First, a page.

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Questionnaires have long been used by medical epidemiologists as a means of collecting data from individuals on exposure to risk factors. They are now being increasingly used by veterinary epidemiologists and researchers in other disciplines such as forestry and wildlife biology. In some areas the increasing use reflects greater interest in obtaining the views of the public, for example perceptions or attitudes towards conservation strategies. In other areas it reflects the rising cost of field research and the (often mistaken) belief that one can get reliable information just by sending round a questionnaire rather than going to the field oneself.

Sample selection for a questionnaire is covered elsewhere and will not be considered further here - except to emphasize the need for either a complete census or (more usually) probability sampling. Here we consider questionnaire construction, methods of implementation, and sources of bias.

  1. Questionnaire construction

    There are three basic type of questions that can be asked.
    (a) The first type is the closed question where the answer is either binary, multiple choice, or requires some sort of rating on a scale. If multiple choice categories are given they should be mutually exclusive (categories should not overlap) and exhaustive (covering all possible answers). The latter often requires a dumping category such as 'others', or 'don't know'. Avoid an excessively large number of categories (more than ten) and try to minimize the number of responses in the dumping category.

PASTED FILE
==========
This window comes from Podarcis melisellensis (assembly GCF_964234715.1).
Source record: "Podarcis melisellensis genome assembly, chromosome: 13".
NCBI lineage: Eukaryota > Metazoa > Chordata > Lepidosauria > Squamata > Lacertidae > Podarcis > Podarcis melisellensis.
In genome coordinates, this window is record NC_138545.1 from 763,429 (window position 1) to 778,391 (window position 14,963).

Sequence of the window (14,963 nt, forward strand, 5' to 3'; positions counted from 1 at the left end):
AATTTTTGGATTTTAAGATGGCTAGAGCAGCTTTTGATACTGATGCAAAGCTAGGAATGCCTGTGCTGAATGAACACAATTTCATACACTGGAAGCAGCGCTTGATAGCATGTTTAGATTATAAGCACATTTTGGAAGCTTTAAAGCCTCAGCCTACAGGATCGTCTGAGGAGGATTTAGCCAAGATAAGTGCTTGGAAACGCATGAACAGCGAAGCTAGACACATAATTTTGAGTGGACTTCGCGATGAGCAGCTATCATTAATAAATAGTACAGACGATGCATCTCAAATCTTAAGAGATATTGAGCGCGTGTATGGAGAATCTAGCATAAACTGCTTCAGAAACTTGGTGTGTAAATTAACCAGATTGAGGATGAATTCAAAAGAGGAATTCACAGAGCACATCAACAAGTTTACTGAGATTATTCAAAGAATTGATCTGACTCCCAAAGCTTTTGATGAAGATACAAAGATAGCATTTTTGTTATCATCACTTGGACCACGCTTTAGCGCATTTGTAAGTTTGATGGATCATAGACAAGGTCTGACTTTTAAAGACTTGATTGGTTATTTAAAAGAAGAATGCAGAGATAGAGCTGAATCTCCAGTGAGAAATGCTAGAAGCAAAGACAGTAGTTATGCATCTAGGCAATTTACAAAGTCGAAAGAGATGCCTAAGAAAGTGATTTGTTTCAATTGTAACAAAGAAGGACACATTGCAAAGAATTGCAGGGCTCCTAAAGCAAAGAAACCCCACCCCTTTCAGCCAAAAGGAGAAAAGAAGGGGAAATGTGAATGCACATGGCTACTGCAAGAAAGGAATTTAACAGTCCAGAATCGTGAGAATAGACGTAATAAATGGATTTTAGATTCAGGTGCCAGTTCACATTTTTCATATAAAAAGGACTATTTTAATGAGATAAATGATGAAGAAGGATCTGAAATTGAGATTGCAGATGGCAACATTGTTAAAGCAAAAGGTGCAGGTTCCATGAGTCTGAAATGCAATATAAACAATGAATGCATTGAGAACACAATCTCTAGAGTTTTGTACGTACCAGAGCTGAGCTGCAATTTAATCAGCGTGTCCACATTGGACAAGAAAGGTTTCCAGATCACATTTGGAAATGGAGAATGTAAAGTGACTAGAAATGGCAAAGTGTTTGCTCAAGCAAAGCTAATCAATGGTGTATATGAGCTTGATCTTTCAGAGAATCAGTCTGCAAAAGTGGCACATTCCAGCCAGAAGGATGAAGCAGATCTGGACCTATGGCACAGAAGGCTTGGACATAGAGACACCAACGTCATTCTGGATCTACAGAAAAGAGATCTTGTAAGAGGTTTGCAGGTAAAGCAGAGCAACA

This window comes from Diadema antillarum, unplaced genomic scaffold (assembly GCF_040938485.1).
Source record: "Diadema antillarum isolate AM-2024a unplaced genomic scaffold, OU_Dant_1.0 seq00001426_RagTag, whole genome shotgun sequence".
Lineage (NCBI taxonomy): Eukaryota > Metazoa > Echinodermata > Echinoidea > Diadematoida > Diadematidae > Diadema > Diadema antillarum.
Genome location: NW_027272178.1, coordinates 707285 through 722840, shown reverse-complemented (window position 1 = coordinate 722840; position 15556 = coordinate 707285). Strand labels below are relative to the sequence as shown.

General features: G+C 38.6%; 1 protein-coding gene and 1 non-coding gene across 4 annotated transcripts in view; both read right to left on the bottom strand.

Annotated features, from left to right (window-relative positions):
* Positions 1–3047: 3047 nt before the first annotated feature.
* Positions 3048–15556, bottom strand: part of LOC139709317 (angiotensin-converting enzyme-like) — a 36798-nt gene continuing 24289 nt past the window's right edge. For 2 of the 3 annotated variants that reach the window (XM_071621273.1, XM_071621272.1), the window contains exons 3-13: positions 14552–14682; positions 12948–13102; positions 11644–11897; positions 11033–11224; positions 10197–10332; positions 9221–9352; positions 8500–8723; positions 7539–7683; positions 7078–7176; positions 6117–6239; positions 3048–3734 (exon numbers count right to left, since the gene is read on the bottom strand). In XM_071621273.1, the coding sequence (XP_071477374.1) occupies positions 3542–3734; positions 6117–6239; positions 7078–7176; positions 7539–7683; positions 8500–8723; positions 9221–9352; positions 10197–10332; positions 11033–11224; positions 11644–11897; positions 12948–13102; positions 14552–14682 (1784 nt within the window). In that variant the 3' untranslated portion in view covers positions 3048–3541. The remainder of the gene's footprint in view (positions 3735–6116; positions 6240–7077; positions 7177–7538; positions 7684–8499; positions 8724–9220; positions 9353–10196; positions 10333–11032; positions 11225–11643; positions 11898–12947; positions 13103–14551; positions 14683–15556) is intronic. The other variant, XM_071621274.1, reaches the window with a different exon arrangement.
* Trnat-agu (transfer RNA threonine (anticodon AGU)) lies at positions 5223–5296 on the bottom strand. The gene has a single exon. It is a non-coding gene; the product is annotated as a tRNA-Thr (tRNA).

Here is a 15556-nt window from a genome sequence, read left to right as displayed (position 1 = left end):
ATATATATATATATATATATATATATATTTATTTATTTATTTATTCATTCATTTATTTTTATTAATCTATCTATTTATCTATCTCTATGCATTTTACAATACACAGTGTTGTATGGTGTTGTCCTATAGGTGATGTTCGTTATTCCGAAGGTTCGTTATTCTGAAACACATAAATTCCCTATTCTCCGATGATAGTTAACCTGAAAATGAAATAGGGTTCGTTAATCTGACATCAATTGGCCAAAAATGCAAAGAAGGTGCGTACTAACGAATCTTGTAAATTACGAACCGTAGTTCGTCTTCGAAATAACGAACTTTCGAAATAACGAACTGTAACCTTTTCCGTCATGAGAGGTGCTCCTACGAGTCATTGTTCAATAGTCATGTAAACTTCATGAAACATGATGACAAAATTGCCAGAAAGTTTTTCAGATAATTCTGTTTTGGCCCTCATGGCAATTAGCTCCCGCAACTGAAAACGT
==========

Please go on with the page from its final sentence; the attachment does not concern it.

(b) The second type is the open question where the respondent can answer in his or her own words. Closed questions are both quicker and easier to answer and to analyse, but they can unnecessarily constrain responses on some issues.
    (c) A third approach is to set a discussion topic which is then put to a focus group (see below).

    Questions should be clear and concise and each should focus on one issue. Vague adjectives such as 'many' and 'occasionally' should be avoided - use specific terms instead such as 'more than 20' or 'less than once a week'. Related questions should be grouped together so that it is easier for the respondent to follow. Keep the questionnaire as short as possible to adequately cover the topic - however large the topic it is very unwise to exceed 30 minutes per respondent as the response rate will fall and measurement error will increase.

    If possible the questionnaire should be developed in the language of the respondent group. If translation is necessary, then the translated version should be always back-translated by someone blinded to the original questionnaire, and the result compared with the original.

    Any questionnaire should be piloted with a small random sample of the population to test how well it performs in terms of comprehension and time for completion. A questionnaire should only be implemented after it has gone through this test.

  2. Methods of implementation

    There are several methods of implementing a questionnaire:
    (a) A postal survey self-completed by the respondent is still the most common method used for large scale surveys. It has the advantages of low cost, and elimination of interviewer bias (see below). But it tends to produce a lower response rate (sometimes much lower), and you cannot be certain that views are not influenced by others receiving the questionnaire (in small communities you may well end up with everyone having the same views as some influential leader).